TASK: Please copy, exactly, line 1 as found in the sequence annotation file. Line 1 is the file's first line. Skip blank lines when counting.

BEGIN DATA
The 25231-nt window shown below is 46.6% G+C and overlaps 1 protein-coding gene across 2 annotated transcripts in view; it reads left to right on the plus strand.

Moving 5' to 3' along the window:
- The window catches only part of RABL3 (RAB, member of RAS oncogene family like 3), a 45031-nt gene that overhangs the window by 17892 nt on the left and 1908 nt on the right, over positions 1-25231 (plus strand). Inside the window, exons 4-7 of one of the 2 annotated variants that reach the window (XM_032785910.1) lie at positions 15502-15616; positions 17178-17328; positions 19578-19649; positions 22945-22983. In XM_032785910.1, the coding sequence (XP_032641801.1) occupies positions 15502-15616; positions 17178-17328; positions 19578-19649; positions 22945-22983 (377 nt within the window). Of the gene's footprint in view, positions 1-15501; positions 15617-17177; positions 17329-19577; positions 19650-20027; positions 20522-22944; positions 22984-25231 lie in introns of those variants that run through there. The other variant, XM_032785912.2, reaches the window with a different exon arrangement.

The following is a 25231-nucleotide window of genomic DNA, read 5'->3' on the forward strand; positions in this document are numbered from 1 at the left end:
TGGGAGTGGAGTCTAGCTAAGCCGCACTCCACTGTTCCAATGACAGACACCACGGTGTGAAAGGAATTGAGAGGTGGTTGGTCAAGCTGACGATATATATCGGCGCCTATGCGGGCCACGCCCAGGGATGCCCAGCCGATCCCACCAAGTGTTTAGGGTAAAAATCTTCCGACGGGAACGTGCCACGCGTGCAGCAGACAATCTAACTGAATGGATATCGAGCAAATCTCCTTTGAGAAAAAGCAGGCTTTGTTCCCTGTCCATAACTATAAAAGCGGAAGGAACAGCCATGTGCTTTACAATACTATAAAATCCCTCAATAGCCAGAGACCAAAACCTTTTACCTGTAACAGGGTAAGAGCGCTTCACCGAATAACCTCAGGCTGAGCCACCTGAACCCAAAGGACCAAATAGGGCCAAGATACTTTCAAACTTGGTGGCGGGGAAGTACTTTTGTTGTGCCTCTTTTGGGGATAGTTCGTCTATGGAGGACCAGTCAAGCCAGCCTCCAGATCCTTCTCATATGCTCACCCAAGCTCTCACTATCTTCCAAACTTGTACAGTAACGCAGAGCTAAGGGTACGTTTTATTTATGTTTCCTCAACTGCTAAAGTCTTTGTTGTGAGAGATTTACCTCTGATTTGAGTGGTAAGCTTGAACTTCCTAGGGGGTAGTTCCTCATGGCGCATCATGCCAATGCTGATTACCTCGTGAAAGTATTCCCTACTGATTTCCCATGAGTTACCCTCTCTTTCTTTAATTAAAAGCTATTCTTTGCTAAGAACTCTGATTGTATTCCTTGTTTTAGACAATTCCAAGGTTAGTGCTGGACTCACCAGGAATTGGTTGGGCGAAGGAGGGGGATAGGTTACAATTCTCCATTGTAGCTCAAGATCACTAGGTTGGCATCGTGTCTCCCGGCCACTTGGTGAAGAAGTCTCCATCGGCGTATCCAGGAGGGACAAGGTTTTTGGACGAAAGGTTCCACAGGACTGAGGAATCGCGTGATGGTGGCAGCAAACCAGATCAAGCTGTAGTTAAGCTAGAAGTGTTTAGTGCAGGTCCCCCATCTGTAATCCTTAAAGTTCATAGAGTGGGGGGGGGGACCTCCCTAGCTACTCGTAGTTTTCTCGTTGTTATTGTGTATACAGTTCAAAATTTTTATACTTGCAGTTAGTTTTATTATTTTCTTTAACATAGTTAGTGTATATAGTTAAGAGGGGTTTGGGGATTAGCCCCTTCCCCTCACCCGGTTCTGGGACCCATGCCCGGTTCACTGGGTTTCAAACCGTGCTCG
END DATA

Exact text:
The 25231-nt window shown below is 46.6% G+C and overlaps 1 protein-coding gene across 2 annotated transcripts in view; it reads left to right on the plus strand.